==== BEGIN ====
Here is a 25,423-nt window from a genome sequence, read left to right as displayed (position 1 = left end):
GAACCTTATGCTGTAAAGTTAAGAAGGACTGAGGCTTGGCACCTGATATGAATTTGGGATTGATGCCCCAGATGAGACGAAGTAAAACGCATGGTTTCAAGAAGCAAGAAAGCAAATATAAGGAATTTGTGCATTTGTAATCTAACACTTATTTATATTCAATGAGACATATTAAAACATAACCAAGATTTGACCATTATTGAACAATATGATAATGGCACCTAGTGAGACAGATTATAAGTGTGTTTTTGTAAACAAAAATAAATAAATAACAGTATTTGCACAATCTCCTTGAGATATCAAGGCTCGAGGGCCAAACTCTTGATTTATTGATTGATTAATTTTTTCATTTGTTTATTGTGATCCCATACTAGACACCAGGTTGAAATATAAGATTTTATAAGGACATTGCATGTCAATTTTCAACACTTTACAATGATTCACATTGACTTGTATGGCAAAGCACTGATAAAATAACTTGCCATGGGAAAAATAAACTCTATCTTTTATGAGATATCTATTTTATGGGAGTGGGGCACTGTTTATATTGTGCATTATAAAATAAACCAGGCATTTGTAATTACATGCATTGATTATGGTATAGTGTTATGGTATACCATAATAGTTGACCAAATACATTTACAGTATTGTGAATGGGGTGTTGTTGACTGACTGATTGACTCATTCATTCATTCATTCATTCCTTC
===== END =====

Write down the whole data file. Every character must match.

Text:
Here is a 25,423-nt window from a genome sequence, read left to right as displayed (position 1 = left end):
GAACCTTATGCTGTAAAGTTAAGAAGGACTGAGGCTTGGCACCTGATATGAATTTGGGATTGATGCCCCAGATGAGACGAAGTAAAACGCATGGTTTCAAGAAGCAAGAAAGCAAATATAAGGAATTTGTGCATTTGTAATCTAACACTTATTTATATTCAATGAGACATATTAAAACATAACCAAGATTTGACCATTATTGAACAATATGATAATGGCACCTAGTGAGACAGATTATAAGTGTGTTTTTGTAAACAAAAATAAATAAATAACAGTATTTGCACAATCTCCTTGAGATATCAAGGCTCGAGGGCCAAACTCTTGATTTATTGATTGATTAATTTTTTCATTTGTTTATTGTGATCCCATACTAGACACCAGGTTGAAATATAAGATTTTATAAGGACATTGCATGTCAATTTTCAACACTTTACAATGATTCACATTGACTTGTATGGCAAAGCACTGATAAAATAACTTGCCATGGGAAAAATAAACTCTATCTTTTATGAGATATCTATTTTATGGGAGTGGGGCACTGTTTATATTGTGCATTATAAAATAAACCAGGCATTTGTAATTACATGCATTGATTATGGTATAGTGTTATGGTATACCATAATAGTTGACCAAATACATTTACAGTATTGTGAATGGGGTGTTGTTGACTGACTGATTGACTCATTCATTCATTCATTCATTCCTTC